Practical Winery
65 Mitchell Blvd, San Rafael, CA 94903
phone: 415-453-9700 ext 102
email: Office@practicalwinery.com
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NOVEMBER/DECEMBER 2009
GRAPE GROWING
medium-sized inflorescence
A primary bud with one medium-sized inflorescence that will grow into a bunch.
In Muscat grapes, no flower clusters were formed on vines in growth chambers kept at or below a constant 20°C (68°F). The maximum percentage of fruitful buds was at close to 35°C (95°F), and the number declined steeply above that temperature. Different varieties respond at higher or lower temperatures, but the general pattern is the same.1
Some Australian studies suggest that the critical factor is the number of days withmaximumtemperatures between82° and 90°F during key time periods, corresponding roughly to the second through fourth weeks of May for Thompson Seedless in the San Joaquin Valley.4
Cold spring temperatures are probably the factor most commonly causing areawide lowfruitfulness the following year.
Light and shading — More buds in a shoot produce flower clusters when more light falls on leaves of that shoot. Light on the leaves is more important than previously thought than light on the buds. This seems to bemore a function of total accumulated light rather than a peak of maximum intensity. In other words, a shorter day-length or several hours or days of cloudiness could reduce fruitfulness. The Australian study noted above rated solar radiation along with days of favorable temperature as the two critical climatic factors.4 Shade produced by heavy foliage also reduces bud fruitfulness, but this is not occurring in the first few weeks of growth.1
Temperatures are typically cool during cloudy periods, and the two factors in combination can be expected to reduce fruitfulness more than either alone.
Carbohydrate reserves — Stored carbohydrates are thought to have a strong influence on the differentiation of inflorescences in young buds.2 Carbohydrates are stored in the roots, trunk, cordons, and canes or spurs. These carbohydrates were stored the year before bud differentiation — two years before the crop. This means that growing conditions and vine strength two years ago have a strong influence on this year’s fruitfulness.
Buds seem to be a weak carbohydrate sink compared to the growing shoot.2 Rapid shoot growth can be expected to draw carbohydrates away from the buds, reducing their fruitfulness.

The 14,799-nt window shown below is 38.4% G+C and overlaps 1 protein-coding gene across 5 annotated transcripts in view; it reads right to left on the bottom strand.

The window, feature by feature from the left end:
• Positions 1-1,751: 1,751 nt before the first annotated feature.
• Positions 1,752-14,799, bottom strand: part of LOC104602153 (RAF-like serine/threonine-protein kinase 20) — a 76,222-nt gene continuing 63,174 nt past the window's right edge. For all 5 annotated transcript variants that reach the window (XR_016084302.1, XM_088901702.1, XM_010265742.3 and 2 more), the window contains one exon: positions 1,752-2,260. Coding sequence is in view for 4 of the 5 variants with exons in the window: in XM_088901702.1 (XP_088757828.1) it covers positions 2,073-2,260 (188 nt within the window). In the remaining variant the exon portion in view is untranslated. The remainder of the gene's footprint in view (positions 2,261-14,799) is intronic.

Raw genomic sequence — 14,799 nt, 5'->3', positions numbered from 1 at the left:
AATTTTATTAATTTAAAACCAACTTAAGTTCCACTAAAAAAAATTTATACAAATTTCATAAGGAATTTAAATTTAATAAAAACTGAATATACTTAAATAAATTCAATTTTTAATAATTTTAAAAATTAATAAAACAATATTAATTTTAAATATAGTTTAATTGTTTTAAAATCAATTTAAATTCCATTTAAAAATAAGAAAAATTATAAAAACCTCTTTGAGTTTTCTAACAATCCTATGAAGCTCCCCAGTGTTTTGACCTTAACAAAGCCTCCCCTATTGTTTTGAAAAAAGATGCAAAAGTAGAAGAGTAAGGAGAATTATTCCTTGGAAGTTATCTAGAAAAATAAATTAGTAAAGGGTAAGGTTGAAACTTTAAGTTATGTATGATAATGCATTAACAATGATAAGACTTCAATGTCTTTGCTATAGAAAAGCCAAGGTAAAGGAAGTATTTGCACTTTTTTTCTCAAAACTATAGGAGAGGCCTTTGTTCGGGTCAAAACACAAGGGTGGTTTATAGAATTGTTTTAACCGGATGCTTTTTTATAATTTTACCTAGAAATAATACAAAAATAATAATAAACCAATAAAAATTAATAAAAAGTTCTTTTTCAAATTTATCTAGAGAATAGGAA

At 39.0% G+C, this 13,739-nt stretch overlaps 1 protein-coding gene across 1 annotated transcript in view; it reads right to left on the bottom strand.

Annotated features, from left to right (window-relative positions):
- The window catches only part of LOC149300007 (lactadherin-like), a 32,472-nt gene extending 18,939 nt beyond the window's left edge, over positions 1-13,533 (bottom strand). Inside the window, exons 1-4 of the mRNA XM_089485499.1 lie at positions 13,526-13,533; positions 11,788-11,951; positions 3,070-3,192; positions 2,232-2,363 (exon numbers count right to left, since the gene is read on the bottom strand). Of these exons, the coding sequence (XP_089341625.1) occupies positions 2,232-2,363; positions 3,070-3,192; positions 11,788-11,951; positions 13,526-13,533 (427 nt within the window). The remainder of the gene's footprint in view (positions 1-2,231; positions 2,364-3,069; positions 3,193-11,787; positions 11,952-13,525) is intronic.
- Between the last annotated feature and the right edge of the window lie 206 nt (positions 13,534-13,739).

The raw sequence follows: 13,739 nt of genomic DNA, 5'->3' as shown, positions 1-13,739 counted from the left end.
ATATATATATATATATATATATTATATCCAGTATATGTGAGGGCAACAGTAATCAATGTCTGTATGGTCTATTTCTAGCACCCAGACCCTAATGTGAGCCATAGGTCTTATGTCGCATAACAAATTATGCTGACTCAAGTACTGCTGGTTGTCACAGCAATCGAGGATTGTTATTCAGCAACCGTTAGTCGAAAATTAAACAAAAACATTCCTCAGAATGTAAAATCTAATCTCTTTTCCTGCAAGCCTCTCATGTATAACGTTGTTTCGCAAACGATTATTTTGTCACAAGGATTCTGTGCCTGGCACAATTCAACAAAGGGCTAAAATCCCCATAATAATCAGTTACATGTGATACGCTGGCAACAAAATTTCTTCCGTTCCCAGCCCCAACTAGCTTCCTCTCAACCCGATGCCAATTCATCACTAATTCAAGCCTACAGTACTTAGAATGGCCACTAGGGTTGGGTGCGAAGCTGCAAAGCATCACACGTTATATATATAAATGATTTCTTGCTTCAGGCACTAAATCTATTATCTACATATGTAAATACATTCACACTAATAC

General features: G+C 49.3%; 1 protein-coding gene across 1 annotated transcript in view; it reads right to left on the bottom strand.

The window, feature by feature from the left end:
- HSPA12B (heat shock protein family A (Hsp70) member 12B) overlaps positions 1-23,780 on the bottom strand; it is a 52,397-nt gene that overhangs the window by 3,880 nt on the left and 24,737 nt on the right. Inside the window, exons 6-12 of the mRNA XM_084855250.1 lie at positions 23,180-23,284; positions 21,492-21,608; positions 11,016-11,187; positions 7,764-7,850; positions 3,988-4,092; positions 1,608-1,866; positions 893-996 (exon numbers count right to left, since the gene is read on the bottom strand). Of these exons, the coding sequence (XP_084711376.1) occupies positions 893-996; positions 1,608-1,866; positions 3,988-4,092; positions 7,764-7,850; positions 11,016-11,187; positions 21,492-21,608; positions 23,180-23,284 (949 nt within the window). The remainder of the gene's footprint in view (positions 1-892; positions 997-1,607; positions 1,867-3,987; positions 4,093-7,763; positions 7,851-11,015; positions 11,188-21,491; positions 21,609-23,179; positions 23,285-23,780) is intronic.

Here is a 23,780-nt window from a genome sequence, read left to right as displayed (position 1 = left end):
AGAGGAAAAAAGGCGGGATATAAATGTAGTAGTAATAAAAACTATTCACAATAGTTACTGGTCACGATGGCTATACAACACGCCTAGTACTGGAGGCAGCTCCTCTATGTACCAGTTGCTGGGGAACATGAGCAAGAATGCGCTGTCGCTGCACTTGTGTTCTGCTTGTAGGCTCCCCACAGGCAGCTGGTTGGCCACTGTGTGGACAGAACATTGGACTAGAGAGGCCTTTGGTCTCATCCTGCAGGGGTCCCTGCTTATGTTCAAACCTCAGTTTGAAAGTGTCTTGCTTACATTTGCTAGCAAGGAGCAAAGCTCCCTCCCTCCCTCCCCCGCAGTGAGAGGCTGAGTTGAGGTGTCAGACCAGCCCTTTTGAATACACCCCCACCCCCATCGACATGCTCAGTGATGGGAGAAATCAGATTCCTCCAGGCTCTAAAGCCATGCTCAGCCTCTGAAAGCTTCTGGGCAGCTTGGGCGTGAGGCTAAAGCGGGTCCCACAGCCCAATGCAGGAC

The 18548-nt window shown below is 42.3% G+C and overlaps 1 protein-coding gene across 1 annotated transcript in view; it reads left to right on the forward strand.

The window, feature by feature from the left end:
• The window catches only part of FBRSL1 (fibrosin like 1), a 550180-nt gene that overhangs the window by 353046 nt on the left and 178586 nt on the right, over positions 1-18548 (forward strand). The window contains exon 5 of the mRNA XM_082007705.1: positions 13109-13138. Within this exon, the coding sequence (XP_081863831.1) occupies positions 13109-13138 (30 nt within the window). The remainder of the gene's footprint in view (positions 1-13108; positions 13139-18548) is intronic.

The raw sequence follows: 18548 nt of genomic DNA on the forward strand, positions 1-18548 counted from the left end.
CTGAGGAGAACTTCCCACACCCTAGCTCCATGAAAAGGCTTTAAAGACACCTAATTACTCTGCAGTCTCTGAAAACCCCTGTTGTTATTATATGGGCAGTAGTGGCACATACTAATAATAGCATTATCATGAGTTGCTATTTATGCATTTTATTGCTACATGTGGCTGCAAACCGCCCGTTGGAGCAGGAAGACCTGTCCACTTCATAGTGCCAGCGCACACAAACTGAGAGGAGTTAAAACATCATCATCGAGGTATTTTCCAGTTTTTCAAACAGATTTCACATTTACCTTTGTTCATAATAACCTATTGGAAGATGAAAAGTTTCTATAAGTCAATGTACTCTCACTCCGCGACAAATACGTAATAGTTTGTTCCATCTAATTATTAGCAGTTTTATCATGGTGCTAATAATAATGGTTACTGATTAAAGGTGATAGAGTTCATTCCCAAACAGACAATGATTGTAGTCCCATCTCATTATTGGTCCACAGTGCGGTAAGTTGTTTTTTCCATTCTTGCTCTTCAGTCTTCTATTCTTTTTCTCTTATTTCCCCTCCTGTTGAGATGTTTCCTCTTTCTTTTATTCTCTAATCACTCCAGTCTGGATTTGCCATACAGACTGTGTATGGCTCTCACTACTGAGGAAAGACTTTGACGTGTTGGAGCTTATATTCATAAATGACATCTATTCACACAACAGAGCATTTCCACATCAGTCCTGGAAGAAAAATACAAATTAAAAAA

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Sometimes two complete compound buds develop at the same node, approximately equal in size and parallel with each other and the direction of shoot growth. This has been noted most commonly in Pinot Noir, but also in Cabernet Sauvignon, Syrah, Merlot, and occasionally Chardonnay.2
The compound buds develop sequentially as the cane grows. Each compound bud develops over a twoto three-month period that starts soon after its node first appears at the tip of the growing shoot. The bud then stops growing and remains dormant until bud break the following spring.
Most of the branching of the rachis occurs in the flower cluster primordia before the buds go dormant in summer, but the flower initials, which become the actual flowers along the rachis, form after winter around bud break. This means that conditions at bud break influence the final number of flowers formed. Otherwise the size of the flower cluster at bud break is determined the prior year.1,3,4
Each flower cluster primordium develops from a tiny lump of tissue called an “anlage.” Each anlage develops into either an inflorescence (flower cluster) or a tendril. The inflorescence can be distinguished microscopically when
the bud is about 10 nodes from the tip of the growing shoot, but the vine’s “decision” to form an inflorescence comes much earlier. For example, the correlation of temperature with inflorescence formation is strongest in the third visible node from the apex, which has a leaf of only about 1.5 cm. in diameter.1,3,4
In other words, bud fruitfulness in the first few buds is determined by vine physiology and the environment of the shoot in the first weeks following bud break. All of the two to five buds that will constitute next year’s spurs differentiate before bloom. In spur-pruned vines, this is next year’s entire crop. For cane-pruned varieties, next year’s crop will include buds that differentiate further out on the cane, so they pass through the critical environmental conditions at a later time. In Thompson Seedless, differentiation in the first 15 nodes is determined by around the middle of June.4
Several factors influence inflorescence differentiation. Some of these factors are well-documented; others are merely suggested by the evidence.
Temperature — Both cold and hot temperatures inhibit inflorescence, but in the weeks following bud break, cold temperatures are a threat.